NMI joins annual international coastal cleanup

Posted on Sep 21 2021


Community volunteers from all over the CNMI spent their morning last Saturday, Sept. 18, to “connect and collect”—to come together for the 2021 International Coastal Cleanup celebration, organized globally by Ocean Conservancy and here on island by the Bureau of Environmental and Coastal Quality.

For more than 35 years, communities all over the world have been coming together to pick up trash, and collect data on the types of trash collected, which then helps scientists and researchers to find ways to mitigate and solve the world’s trash problem. For this year, the theme was “Connect and Collect.”

In an interview with Saipan Tribune, BECQ’s Coastal Resources Management acting director Rich Salas thanked all the participants for the great turnout, adding that they hope to see the ICC continue and keep gaining momentum.

“BECQ reached out to community members to adopt certain portions of the island to conduct beach cleanups and we record all the data and submit that to the Ocean Conservancy so that we can record what is being collected from our coastlines internationally,” he added.

“At the end of the day, it’s all about promoting stewardship, and being more mindful of our community and our resources here, because our resources are vital to our existence.”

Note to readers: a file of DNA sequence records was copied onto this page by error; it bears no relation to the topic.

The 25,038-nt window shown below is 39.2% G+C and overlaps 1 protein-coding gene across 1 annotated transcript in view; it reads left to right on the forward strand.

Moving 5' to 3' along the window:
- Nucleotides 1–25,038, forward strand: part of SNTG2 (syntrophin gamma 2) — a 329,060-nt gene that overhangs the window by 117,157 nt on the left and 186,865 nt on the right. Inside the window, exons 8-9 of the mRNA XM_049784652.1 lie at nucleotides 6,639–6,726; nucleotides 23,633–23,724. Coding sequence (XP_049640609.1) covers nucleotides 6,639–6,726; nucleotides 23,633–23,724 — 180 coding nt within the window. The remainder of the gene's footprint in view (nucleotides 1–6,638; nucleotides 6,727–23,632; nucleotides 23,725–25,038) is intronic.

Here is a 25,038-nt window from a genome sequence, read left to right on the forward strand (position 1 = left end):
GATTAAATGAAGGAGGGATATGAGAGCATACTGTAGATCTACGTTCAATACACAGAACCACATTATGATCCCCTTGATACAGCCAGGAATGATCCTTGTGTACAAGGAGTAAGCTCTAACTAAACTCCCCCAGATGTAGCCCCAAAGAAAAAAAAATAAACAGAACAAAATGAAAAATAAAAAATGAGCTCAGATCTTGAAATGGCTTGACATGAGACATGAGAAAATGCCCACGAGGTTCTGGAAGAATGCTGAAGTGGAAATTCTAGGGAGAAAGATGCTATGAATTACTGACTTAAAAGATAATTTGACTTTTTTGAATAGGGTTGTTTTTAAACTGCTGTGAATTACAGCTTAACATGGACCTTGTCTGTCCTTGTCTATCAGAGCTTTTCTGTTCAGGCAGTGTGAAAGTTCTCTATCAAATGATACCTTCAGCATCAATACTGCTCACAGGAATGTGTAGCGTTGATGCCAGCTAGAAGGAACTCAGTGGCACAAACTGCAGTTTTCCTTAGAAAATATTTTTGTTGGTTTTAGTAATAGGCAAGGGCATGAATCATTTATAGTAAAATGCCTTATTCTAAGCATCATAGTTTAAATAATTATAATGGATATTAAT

When asked if there is anything he would ask legislators to help with the island’s trash problem, Salas said it would be for more services to be provided to supplement the solid waste management industry, in order for the community to have access to more resources that can help them manage wastes properly.

Last April, Reps. Richard Lizama (D-Saipan) and Leila Staffler (D-Saipan) initiated a household trash dropoff in Kagman to help the residents easily throw their trash, particularly those who find it hard to get to the Transfer Station in Lower Base, or at the Marpi Landfill. The dropoff program, according to Staffler, showed how much waste transfer stations are needed in the area.

CRM is still processing data for this year’s ICC. However, data collected from last year’s coastal cleanup showed cigarette butts as the most collected trash, followed by plastic bottle caps, and beverage cans.

Aside from the International Cleanup, BECQ also holds beach cleanups every first Saturday of every month via their Cleanup Brigade. For more information, contact them at 664-8500/1.

Iva Maurin | Correspondent
Iva Maurin is a communications specialist with environment and community outreach experience in the Philippines and in California. She has a background in graphic arts and is the Saipan Tribune’s community and environment reporter. Contact her at iva_maurin@saipantribune.com

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